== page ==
WRD 104: Composition & Rhetoric II Rotating Header Image

What you can accomplish with the Contextual Analysis method

Evaluating the Framing of Islam and Muslims Pre- and Post-9/11:
A Contextual Analysis of Articles Published by the New York Times

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Media plays an integral role in forming public perceptions on matters of all dimension, varying from small, entertainment tidbits to wide-ranging world affairs. This research examines how the New York Times framed the keywords “Muslim” and “Islam” before and after the 9/11 attacks. Qualitative and quantitative content analyses were used to evaluate articles published 30-days before and after 9/11/2001. The objectives of this research were to explore media depictions and framing techniques employed by the New York Times along with analyzing and comparing descriptive text surrounding the words Islam and Muslim.

Sara J. Ahmed

Who’s Afraid of Post-Blackness? What It Means to Be Black Now — note how the writer weaves sources and examples throughout: quoting, delivering statistics, wrestling with contradictions, integrating a range of voices, all in the service of a single line of inquiry.

“Do Birds Have Emotions?” 
“Emotions, feelings, awareness, sentience, and consciousness are all difficult concepts. They are tricky to define in ourselves, so is it any wonder they are difficult in birds and other nonhuman animals? Consciousness is one of the big remaining questions in science, making it both an exciting and a highly contentious area of research.”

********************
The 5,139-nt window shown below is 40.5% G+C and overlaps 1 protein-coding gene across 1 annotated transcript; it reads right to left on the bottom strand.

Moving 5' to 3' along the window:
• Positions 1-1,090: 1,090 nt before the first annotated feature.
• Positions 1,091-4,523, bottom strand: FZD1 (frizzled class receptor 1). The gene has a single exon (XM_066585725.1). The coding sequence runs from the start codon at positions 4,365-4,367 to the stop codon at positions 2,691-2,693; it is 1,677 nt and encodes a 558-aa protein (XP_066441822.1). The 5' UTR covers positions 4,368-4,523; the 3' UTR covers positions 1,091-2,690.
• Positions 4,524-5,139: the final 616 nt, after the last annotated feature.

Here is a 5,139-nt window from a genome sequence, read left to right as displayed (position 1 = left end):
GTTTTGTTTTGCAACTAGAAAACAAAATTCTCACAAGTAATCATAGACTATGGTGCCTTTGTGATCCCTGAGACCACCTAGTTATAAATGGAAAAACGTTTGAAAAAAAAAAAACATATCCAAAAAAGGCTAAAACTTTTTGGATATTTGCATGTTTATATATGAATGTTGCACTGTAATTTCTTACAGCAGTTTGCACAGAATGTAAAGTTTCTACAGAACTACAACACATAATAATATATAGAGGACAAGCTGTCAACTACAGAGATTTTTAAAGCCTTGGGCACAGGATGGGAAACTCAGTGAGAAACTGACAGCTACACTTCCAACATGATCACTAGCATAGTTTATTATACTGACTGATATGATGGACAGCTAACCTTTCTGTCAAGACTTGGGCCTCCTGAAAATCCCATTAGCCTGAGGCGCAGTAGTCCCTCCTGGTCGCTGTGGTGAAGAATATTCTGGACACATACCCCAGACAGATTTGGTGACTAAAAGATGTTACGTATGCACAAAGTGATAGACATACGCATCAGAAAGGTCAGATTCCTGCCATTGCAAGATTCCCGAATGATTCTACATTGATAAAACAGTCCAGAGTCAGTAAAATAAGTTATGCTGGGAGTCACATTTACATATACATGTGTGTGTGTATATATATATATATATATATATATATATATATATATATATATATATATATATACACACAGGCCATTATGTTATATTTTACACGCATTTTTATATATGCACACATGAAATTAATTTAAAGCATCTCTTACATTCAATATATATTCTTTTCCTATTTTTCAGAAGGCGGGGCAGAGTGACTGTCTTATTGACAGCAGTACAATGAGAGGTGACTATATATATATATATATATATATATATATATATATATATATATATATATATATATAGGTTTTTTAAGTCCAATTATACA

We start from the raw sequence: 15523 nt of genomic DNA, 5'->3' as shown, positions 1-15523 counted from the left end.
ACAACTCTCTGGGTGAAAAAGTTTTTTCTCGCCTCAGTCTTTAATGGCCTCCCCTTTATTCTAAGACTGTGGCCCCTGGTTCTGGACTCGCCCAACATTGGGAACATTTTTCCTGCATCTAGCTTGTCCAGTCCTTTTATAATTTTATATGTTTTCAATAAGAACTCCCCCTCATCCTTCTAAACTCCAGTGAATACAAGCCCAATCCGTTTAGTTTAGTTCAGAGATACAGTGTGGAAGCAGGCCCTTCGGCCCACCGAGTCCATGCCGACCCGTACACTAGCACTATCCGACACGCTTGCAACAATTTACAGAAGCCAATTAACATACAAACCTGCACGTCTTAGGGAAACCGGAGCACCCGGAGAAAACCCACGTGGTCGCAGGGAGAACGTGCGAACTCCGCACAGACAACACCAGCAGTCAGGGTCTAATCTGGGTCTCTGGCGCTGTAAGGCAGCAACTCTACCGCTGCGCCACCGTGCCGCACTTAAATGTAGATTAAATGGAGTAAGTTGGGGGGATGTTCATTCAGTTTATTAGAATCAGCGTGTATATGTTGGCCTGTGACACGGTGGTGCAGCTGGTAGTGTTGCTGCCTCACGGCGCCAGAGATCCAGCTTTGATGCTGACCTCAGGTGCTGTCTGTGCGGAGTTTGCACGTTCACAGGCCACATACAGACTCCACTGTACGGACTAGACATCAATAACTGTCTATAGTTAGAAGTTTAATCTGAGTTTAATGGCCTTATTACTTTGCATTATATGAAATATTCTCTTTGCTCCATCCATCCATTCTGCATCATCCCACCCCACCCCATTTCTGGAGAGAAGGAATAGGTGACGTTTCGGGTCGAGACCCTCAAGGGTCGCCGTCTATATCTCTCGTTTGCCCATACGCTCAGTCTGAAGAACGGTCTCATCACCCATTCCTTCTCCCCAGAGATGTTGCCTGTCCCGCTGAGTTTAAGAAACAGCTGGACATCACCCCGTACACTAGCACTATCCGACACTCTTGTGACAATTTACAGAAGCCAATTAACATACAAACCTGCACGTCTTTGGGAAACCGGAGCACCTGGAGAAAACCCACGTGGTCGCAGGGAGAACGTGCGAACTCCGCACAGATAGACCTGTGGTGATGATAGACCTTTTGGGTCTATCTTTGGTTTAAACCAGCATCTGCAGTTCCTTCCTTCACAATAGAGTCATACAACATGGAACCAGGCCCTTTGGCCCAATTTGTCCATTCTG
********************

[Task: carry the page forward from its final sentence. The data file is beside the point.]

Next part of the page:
You can see the writer’s contextual-analysis map: “Biologists, psychologists, and philosophers have argued over these issues for years, so I cannot hope to resolve them. Instead, I have adopted Darwin’s approach—thinking about what might be going on in a bird’s head and imagining a continuum, with displeasure and pain at one end and pleasure and rewards at the other.

Note how each of these projects uses contextual analysis as a method – as a lens:

  • Sample: The Contextual Effects of Race on White Voter Behavior: The 1989 New York City Mayoral Election
  • Sample: “No day shall erase you from the memory of time” (Op-Ed) and Letter
  • Sample: Evaluating the Framing of Islam and Muslims Pre- and Post-9/11: A Contextual Analysis of Articles Published by the New York Times
  • Sample: Who Survives on Death Row?: An Individual and Contextual Analysis (PDF)
And the best one-sentence example comes from this NYT article on public confusion surrounding the rhetoric and the science of climate change (“Climate Experts Tussle Over Details. Public Gets Whiplash”) NYT, July 29, 2008: